I talk to so many people whose lives are defined by work. And now before you get all worried that I'm going to go all Fight club on you, well, I might just do that. The thing is that I'm afraid that there is a real problem out there. It's not so much the "oh look at me and my materialistic world and I hate Ikea" and all. No, it's not that bit, because really, I'm a fan of materialism. Whatever makes you happy, and if buying things in pale wood and chrome make you happy, then more power to you. But I'm really concerned about the lack of options.

Too many people today are graduating college and getting jobs. "But," you say, "that's the way it's supposed to work!" Oh, I suppose that there are people who have to go out right away and get work and support their families and themselves and start to get out of debt. In fact, I guess I'm categorizing myself as a bastard now by realizing that most people are in that situation and because I find myself in the unique position of feeling like i have options in life that I might want to feel guilty about myself. But I won't. For the sake of argument, I want to say that most kids out of school could go off and do what makes them happy for a little while.

There's plenty of time when you grow up to grow up. My friend lives in New Jersey and rents a condo in a big strip of houses. I met some of his neighbors. They've lived in the same house since they were little girls. Once is an out of work hair dresser and the other does some things that I don't remember. I don't think she was a prostitute. Anyway. We're going to ignore those people for a minute, because we can, and we're going to look at my friend. He lives in this house. His house is too big for him. It has a living room with a carpet that's straight out of the sixties (or is that seventies?), a dining room, a kitchen, a full basement, two bedrooms and two bathrooms. He spends most of his time in the bedroom. He has an entertainment center and a couch. And a love seat. And a dining room table with chairs. He works in the middle of New Jersey where there is nothing to do, and he goes home to his house where there is a lot of room and nothing to do.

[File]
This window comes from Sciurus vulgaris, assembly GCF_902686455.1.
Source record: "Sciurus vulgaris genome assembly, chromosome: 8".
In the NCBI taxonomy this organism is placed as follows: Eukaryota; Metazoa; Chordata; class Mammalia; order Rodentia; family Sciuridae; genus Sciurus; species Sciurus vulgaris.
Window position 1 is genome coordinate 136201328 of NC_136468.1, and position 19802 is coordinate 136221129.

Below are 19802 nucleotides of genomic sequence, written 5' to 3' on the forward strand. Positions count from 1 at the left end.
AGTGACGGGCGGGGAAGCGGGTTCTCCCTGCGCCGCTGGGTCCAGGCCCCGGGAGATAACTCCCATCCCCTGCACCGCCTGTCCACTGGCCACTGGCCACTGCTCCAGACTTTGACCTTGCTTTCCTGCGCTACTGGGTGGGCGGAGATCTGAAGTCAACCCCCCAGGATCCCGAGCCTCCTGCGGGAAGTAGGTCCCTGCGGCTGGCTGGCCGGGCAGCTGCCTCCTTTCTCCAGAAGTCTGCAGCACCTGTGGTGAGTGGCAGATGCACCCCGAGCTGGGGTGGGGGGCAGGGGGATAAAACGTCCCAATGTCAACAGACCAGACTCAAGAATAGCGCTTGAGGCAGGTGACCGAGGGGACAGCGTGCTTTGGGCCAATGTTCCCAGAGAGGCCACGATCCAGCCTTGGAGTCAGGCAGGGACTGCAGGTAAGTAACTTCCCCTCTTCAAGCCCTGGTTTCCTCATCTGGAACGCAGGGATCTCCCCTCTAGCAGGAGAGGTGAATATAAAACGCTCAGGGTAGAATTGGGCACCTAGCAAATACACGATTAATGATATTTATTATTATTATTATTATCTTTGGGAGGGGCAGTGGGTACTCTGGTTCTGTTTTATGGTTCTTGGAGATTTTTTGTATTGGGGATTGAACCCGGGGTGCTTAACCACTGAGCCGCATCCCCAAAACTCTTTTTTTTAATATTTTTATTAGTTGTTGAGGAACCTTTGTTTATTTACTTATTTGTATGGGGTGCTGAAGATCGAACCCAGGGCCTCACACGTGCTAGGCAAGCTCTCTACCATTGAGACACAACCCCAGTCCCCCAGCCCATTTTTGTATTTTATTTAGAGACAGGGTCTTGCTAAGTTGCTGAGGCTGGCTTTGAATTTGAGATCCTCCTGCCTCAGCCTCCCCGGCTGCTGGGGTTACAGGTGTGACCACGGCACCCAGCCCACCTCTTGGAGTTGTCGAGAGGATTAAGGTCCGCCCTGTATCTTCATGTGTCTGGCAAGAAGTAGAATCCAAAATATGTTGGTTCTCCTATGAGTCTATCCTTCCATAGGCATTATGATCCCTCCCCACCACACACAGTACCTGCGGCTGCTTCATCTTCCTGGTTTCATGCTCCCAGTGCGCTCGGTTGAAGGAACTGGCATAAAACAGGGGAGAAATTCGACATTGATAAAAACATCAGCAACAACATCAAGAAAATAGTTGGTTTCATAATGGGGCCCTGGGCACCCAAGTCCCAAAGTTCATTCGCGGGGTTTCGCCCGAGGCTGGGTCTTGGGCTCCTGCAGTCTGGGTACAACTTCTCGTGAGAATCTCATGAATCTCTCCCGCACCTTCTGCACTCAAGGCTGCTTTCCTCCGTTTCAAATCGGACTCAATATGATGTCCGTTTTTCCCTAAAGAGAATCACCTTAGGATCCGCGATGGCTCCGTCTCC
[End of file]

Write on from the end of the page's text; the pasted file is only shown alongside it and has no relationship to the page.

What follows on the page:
He doesn't really go out too much because there is nothing to do, and he doesn't have many friends in the area because he doesn't particularly connect with the people with whom he works. Does he like this life? I don't particularly think so. In fact, I can't imagine that this is anywhere remotely similar to anything that he should be doing right now. I remember when we were growing up, working in the theatre. This is the person who took a 50 foot lighting cable and ran out the theatre doors, around the theatre and back down the other door, just to "take the cable for a walk." I don't think that it is time for this person to get a job and have no friends. But that's the course that his life has chosen.